Drought worsens human−wildlife conflict

FOUR people have so far been killed by animals this year in growing incidents of conflict between humans and wildlife, environment minister Pohamba Shifeta said while expressing concern during a press conference in Windhoek last Thursday.

He said animals are here to stay, and there is therefore a need to create awareness among communities on how to live in harmony with them. 
The director of parks and wildlife in the ministry Colgar Sikopo said there have been 109 recorded cases of livestock killed; an average of 218 hectares of crops destroyed; and four people killed in the process during this period.

He said last year, 16 people were killed in conflict between humans and wildlife, while one child was injured. 554 cases of livestock killed had also been recorded, with 222 hectares of crops damaged across the country then. 

Meanwhile, Shifeta said it is evident that the widespread drought in Namibia has aggravated the situation, as people and wildlife in several places compete for the same resources. “People, particularly in the Kunene region, have simply invaded land set aside for wildlife by conservancies, with consequent severe conflicts,” he added.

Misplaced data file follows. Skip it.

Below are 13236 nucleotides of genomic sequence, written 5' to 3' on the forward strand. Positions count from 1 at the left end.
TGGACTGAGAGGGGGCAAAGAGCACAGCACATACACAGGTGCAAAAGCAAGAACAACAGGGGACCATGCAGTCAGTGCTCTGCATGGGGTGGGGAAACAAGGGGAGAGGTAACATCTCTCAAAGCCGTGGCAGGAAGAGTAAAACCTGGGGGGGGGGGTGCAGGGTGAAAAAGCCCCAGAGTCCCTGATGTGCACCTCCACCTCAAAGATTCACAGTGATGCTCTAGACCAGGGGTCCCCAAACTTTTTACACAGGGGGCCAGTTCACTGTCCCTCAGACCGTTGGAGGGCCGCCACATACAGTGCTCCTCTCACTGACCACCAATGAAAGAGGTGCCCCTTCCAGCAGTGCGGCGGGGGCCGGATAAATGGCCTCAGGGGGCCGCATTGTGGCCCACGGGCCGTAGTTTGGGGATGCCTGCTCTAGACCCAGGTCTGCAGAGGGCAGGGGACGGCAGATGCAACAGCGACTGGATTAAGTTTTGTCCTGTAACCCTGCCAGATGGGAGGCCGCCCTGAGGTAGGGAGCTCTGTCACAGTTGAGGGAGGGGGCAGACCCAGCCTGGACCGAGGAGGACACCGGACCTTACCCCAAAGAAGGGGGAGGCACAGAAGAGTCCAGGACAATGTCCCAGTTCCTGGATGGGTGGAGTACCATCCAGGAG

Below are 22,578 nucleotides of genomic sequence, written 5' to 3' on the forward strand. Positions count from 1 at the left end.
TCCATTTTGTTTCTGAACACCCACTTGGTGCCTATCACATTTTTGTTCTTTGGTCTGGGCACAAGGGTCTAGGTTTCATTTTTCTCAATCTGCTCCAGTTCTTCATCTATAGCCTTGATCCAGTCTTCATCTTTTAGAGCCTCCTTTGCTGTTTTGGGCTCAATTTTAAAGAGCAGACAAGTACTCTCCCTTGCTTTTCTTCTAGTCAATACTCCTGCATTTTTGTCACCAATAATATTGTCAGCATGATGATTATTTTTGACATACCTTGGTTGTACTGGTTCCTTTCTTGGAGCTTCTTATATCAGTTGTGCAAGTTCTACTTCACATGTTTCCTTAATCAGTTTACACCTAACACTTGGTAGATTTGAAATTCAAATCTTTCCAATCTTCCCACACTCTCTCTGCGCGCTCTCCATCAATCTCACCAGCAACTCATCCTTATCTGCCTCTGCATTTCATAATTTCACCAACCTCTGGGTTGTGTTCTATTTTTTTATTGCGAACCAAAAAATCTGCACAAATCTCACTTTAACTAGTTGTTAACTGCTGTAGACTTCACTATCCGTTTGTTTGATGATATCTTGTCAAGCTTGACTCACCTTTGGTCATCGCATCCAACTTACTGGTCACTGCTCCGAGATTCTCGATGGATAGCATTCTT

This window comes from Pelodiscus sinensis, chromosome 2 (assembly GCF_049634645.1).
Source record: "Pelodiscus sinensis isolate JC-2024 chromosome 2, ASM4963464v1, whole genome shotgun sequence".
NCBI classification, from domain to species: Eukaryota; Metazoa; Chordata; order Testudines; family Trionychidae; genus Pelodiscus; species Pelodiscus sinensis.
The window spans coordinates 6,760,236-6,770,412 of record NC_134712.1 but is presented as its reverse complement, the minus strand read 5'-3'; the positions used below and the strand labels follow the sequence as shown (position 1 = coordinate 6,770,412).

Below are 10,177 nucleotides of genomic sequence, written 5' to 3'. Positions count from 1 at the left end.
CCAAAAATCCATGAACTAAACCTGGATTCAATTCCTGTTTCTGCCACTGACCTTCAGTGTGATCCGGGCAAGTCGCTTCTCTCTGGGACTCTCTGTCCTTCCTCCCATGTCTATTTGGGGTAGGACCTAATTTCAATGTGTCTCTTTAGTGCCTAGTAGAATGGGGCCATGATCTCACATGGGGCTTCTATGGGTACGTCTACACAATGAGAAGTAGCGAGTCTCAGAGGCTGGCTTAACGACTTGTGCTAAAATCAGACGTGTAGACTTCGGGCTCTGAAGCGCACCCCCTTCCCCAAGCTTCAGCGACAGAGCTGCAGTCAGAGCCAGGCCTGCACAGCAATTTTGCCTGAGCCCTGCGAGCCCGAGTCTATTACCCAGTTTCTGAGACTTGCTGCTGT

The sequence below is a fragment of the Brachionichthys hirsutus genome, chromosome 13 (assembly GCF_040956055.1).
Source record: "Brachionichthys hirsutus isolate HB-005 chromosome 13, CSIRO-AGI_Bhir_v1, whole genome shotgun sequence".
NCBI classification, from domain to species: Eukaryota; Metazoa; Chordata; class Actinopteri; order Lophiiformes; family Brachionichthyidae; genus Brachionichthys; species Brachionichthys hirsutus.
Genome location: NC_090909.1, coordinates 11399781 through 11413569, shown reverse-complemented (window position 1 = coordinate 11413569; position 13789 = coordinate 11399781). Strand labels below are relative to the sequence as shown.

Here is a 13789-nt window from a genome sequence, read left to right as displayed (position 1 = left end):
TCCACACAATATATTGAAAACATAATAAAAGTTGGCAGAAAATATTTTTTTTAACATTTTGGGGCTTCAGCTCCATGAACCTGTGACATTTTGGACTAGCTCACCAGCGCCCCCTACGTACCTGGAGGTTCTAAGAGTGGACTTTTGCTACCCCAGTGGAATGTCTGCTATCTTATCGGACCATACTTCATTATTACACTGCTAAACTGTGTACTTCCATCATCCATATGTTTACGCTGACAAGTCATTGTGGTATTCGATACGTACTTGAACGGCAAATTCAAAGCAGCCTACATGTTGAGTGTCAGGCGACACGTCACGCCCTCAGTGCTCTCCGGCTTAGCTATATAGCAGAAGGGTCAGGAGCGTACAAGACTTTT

The minister said there are, however, ways to mitigate such conflicts, and the ministry is engaged, within its resource limits, in this matter.

Shifeta furthermore acknowledged that living with wildlife often carries a cost as there is frequent conflict between people and particularly elephants and predators in many areas.
He said it will not be possible to eradicate all conflict, but this can be managed.

The ministry is also trying to educate communities on what to do and not to do when confronted by wild animals. The minister claimed that some people provoke animals by trying to chase them away with the sound of drums or burning tyres. This, he said, confuses the animals, and at times they become violent to protect themselves.

“You can only kill an animal if your life is under immediate threat. If we do not take care of wildlife, we are neglecting the economy,” Shifeta warned. 

There is currently no compensation policy on property destroyed by animals, although the ministry is working on one. The ministry only gives small smounts as compsensation for losses suffered by individuals, which most of the time is not much. 
For now, the ministry’s officials are in various areas to monitor the movements of elephants and to assist farmers in preventing damages to crops and property. 

– tuyeimo@namibian.com.na